Similarity and homology has traditionally been the tell-tale sign of evolutionary connection. Now homology is supposed to be diagnostic of design and the evolutionary picture is more interesting and complicated, requiring many different Topos.

    Evolution’s motto has become, “Any evidence is good evidence if it supports evolution.”

  4. Dembski:

    Evolution’s motto has become, “Any evidence is good evidence if it supports evolution.”

    May I suggest, rather, that for evidence to qualify as evidence, it must contain a tale that shows its support of evolution.

  5. “An intelligent designer would have probably invented only one ubiquitous Topo I and one ubiquitous Topo II to facilitate the task of future biochemists. The reality turned out to be quite different, and more interesting.”

    And how, pray tell, does the researcher come by this scientific knowledge of what an intelligent designer would or would not do? So, here’s my challenge to any Darwinists reading this: please describe for us in detail how you know scientifically (not philosophically, metaphysically or theologically) what an intelligent designer would or would not do. Who has conducted the relevant research studies to confirm this hypothesis and in what peer reviewed scientific journal were these research studies reported?

    The logic seems to be something like this.

    P-1 Biological systems exhibit trait T
    P-2 – An intelligent designer would not have done it that way

    Conclusion: therefore evolution did it!

    And THIS is SCIENCE????!!!????!!!

  6. DonaldM,

    lol It’s pretty pathetic isn’t?

    This reminds me of the joke of an article by some evolutionists, writing in Nature Reviews Microbiology, on the bacteria flagellum. They said this:

    “Finally, it seems that the bacterial flagellum is a structure of great complexity. In an attempt to understand why, it is not necessary to resort to intelligent designers, because surely a designer would have fashioned a simpler structure and gene regulation system.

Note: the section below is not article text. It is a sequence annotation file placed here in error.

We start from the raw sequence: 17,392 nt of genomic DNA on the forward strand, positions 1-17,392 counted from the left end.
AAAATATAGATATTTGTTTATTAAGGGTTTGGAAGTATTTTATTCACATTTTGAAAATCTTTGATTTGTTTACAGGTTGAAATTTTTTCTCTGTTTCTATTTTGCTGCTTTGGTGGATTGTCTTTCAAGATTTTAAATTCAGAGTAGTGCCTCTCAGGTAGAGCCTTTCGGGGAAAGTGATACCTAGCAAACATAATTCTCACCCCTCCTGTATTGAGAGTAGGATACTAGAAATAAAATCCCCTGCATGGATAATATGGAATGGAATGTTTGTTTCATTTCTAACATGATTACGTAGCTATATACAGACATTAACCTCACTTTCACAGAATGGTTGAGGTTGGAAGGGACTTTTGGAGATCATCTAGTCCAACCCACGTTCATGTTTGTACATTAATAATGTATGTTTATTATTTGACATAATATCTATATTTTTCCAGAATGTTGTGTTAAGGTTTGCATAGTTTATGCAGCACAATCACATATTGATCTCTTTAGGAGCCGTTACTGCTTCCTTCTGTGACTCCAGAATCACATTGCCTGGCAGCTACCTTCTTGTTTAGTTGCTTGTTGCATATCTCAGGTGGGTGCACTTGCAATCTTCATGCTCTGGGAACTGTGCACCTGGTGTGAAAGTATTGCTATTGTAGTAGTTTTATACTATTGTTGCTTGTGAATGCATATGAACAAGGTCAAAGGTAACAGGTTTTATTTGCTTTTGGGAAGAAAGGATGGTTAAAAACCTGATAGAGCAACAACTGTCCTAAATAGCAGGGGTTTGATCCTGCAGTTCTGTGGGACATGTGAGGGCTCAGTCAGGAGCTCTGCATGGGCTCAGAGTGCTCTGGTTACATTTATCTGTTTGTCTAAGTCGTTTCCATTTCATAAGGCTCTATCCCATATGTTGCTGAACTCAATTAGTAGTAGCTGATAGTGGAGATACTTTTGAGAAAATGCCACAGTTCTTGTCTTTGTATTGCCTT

Hmm, they should answer your question too, DonaldM. lol

    Thanks to id.com.au for providing this laughable quote last year. :)

  7. Domoman: Please include citations. When the search engines land on UD for this quote, we want to be sure that the authors get full credit:

    Chevance, F.F.V., and Hughes, K.T., Coordinating assembly of a bacterial macromolecular machine,
    Nature Reviews Microbiology, 6, 455-465, (June 2008).

  8. Domoman: Please include references. When the search engines land on UD for this quote, we want to be sure that the authors get full credit:

    Um, Bill, you forgot to add the words “for their stupidity” at the end of your statement!

  9. As I recall, the late Stephen Gould (God rest his soul)started his book The Panda’s Thumb with a comment that “odd arrangements” and “funny solutions” were “not the stuff of a wise creator”, or something close to that. (Sorry, don’t have the book right here for the exact words, but that is definitely the gist.)

    The only problem was Gould never got round to telling us how he knew what a wise creator would or wouldn’t have done. He certainly didn’t provide any references to any scientific research studies that confirmed his hypothesis, and as far as I know, he never did such studies himself.